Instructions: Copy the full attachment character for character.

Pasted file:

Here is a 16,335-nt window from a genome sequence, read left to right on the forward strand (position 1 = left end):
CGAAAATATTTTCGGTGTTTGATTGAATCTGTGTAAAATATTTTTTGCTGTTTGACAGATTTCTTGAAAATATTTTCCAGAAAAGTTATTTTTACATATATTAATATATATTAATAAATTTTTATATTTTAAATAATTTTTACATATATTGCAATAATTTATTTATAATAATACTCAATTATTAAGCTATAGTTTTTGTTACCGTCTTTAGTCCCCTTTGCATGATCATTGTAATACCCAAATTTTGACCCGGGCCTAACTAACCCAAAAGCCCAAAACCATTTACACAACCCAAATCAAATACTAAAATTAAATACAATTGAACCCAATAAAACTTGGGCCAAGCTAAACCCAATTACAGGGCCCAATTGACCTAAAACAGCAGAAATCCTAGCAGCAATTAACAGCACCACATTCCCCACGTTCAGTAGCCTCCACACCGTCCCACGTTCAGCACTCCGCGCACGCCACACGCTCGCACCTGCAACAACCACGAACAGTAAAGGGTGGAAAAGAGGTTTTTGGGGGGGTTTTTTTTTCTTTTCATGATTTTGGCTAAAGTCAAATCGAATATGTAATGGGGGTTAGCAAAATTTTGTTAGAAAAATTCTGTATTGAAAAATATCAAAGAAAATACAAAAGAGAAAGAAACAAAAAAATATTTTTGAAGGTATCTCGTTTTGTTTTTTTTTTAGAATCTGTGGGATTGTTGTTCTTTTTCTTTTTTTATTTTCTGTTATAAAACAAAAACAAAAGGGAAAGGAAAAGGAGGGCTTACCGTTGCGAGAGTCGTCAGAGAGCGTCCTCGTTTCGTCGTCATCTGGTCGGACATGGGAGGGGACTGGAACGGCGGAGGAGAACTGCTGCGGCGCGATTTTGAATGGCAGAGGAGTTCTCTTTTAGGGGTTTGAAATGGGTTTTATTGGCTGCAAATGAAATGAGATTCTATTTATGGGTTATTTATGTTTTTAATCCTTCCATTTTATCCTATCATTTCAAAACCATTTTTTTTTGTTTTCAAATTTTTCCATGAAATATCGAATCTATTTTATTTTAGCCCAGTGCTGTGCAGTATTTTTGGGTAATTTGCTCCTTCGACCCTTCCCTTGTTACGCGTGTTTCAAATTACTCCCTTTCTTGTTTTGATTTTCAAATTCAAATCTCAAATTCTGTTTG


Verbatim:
Here is a 16,335-nt window from a genome sequence, read left to right on the forward strand (position 1 = left end):
CGAAAATATTTTCGGTGTTTGATTGAATCTGTGTAAAATATTTTTTGCTGTTTGACAGATTTCTTGAAAATATTTTCCAGAAAAGTTATTTTTACATATATTAATATATATTAATAAATTTTTATATTTTAAATAATTTTTACATATATTGCAATAATTTATTTATAATAATACTCAATTATTAAGCTATAGTTTTTGTTACCGTCTTTAGTCCCCTTTGCATGATCATTGTAATACCCAAATTTTGACCCGGGCCTAACTAACCCAAAAGCCCAAAACCATTTACACAACCCAAATCAAATACTAAAATTAAATACAATTGAACCCAATAAAACTTGGGCCAAGCTAAACCCAATTACAGGGCCCAATTGACCTAAAACAGCAGAAATCCTAGCAGCAATTAACAGCACCACATTCCCCACGTTCAGTAGCCTCCACACCGTCCCACGTTCAGCACTCCGCGCACGCCACACGCTCGCACCTGCAACAACCACGAACAGTAAAGGGTGGAAAAGAGGTTTTTGGGGGGGTTTTTTTTTCTTTTCATGATTTTGGCTAAAGTCAAATCGAATATGTAATGGGGGTTAGCAAAATTTTGTTAGAAAAATTCTGTATTGAAAAATATCAAAGAAAATACAAAAGAGAAAGAAACAAAAAAATATTTTTGAAGGTATCTCGTTTTGTTTTTTTTTTAGAATCTGTGGGATTGTTGTTCTTTTTCTTTTTTTATTTTCTGTTATAAAACAAAAACAAAAGGGAAAGGAAAAGGAGGGCTTACCGTTGCGAGAGTCGTCAGAGAGCGTCCTCGTTTCGTCGTCATCTGGTCGGACATGGGAGGGGACTGGAACGGCGGAGGAGAACTGCTGCGGCGCGATTTTGAATGGCAGAGGAGTTCTCTTTTAGGGGTTTGAAATGGGTTTTATTGGCTGCAAATGAAATGAGATTCTATTTATGGGTTATTTATGTTTTTAATCCTTCCATTTTATCCTATCATTTCAAAACCATTTTTTTTTGTTTTCAAATTTTTCCATGAAATATCGAATCTATTTTATTTTAGCCCAGTGCTGTGCAGTATTTTTGGGTAATTTGCTCCTTCGACCCTTCCCTTGTTACGCGTGTTTCAAATTACTCCCTTTCTTGTTTTGATTTTCAAATTCAAATCTCAAATTCTGTTTG